# Math Help - Help with a calculus test question

1. ## Help with a calculus test question

I need to redo this question to get partial credit but it looks like none of the examples or homework we've done:

Given $f'(x) = 4e^(2x)$ and $f(0) = 1$, find the function $f(x)$?

2. Let's see it this way, if you have $f(x)=C\cdot{x^2}+k$ where C and k are real numbers, derivating: $f'(x)=C\cdot{2}\cdot{x}$

Then $C\cdot{x^2}+k$ is the anti-derivative of $C\cdot{2}\cdot{x}$

That's denoted as follows: $\int{C\cdot{2}\cdot{x}}\cdot{dx}=C\cdot{x^2}+k$

To find the anti-derivative you need (there are an infinit number of them) you have to find the constant k, and for that you use the other information you have

http://www.mathhelpforum.com/math-he...66-post12.html

3. Originally Posted by PaulRS
Let's see it this way, if you have $f(x)=C\cdot{x^2}+k$ where C and k are real numbers, derivating: $f'(x)=C\cdot{2}\cdot{x}$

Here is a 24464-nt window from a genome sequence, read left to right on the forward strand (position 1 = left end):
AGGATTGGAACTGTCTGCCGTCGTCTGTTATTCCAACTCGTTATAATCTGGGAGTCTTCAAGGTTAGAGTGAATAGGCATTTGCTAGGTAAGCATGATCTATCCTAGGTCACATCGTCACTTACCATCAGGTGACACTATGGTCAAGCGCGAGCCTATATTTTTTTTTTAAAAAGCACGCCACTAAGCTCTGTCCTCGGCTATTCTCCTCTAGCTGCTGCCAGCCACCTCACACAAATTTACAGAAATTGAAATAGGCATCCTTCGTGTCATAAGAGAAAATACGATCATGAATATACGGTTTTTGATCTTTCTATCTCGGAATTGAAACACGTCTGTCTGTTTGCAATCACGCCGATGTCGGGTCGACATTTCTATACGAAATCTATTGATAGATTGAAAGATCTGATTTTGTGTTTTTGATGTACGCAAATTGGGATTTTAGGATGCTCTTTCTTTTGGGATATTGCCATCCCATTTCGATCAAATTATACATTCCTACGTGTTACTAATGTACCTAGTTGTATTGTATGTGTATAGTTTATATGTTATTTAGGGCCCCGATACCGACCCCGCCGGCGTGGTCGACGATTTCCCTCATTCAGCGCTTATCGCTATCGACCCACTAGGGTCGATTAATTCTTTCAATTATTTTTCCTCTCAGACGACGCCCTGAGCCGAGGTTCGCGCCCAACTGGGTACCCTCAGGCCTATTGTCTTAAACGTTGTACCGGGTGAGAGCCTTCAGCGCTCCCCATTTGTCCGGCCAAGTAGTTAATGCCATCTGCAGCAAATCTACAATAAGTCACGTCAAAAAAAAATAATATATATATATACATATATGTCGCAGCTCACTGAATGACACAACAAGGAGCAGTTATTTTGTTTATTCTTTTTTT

Then $C\cdot{x^2}+k$ is the anti-derivative of $C\cdot{2}\cdot{x}$

That's denoted as follows: $\int{C\cdot{2}\cdot{x}}\cdot{dx}=C\cdot{x^2}+k$

To find the constant k you use the other information you have

http://www.mathhelpforum.com/math-he...66-post12.html

this seems to work but i don't think we've gone over anti-derivatives yet. so far this section we've only gone over implicit differentiation, related rates, increments, linear approximation, increasing and dec functions, mean value theorem, and the first derivative test.

4. Oh sorry, I didn't realised it was $f(x)=4\cdot{e^{2x}}$ that you wanted.
Be careful when writing the exponent f(x)=4\cdot{e^{2x}}

Well, for this case given $y=C\cdot{e^{2x}}+k$ derivating we have: $y'=2\cdot{C}\cdot{e^{2x}}$ where C and k are real numbers